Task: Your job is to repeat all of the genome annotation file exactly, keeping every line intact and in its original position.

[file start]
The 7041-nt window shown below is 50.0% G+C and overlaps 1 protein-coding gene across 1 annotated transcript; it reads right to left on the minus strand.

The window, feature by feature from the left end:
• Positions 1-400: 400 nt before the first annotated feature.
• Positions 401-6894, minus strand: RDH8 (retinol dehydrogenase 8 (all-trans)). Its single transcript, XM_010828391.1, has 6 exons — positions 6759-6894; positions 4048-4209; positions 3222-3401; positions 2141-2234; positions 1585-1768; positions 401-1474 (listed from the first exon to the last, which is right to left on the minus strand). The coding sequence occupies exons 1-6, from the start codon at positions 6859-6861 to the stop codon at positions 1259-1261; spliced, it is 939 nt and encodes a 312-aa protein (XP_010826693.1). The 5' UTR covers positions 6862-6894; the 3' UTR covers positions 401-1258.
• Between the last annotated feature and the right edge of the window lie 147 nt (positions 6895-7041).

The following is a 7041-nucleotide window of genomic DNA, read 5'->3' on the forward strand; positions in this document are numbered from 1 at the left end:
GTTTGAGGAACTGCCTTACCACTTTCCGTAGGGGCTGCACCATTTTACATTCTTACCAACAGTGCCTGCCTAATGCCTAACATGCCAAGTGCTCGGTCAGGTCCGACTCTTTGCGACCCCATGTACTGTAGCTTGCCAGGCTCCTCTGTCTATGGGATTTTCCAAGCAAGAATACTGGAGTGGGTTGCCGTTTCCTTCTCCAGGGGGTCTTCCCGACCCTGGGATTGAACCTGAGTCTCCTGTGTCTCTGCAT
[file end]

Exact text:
The 7041-nt window shown below is 50.0% G+C and overlaps 1 protein-coding gene across 1 annotated transcript; it reads right to left on the minus strand.

The window, feature by feature from the left end:
• Positions 1-400: 400 nt before the first annotated feature.
• Positions 401-6894, minus strand: RDH8 (retinol dehydrogenase 8 (all-trans)). Its single transcript, XM_010828391.1, has 6 exons — positions 6759-6894; positions 4048-4209; positions 3222-3401; positions 2141-2234; positions 1585-1768; positions 401-1474 (listed from the first exon to the last, which is right to left on the minus strand). The coding sequence occupies exons 1-6, from the start codon at positions 6859-6861 to the stop codon at positions 1259-1261; spliced, it is 939 nt and encodes a 312-aa protein (XP_010826693.1). The 5' UTR covers positions 6862-6894; the 3' UTR covers positions 401-1258.
• Between the last annotated feature and the right edge of the window lie 147 nt (positions 6895-7041).

The following is a 7041-nucleotide window of genomic DNA, read 5'->3' on the forward strand; positions in this document are numbered from 1 at the left end:
GTTTGAGGAACTGCCTTACCACTTTCCGTAGGGGCTGCACCATTTTACATTCTTACCAACAGTGCCTGCCTAATGCCTAACATGCCAAGTGCTCGGTCAGGTCCGACTCTTTGCGACCCCATGTACTGTAGCTTGCCAGGCTCCTCTGTCTATGGGATTTTCCAAGCAAGAATACTGGAGTGGGTTGCCGTTTCCTTCTCCAGGGGGTCTTCCCGACCCTGGGATTGAACCTGAGTCTCCTGTGTCTCTGCAT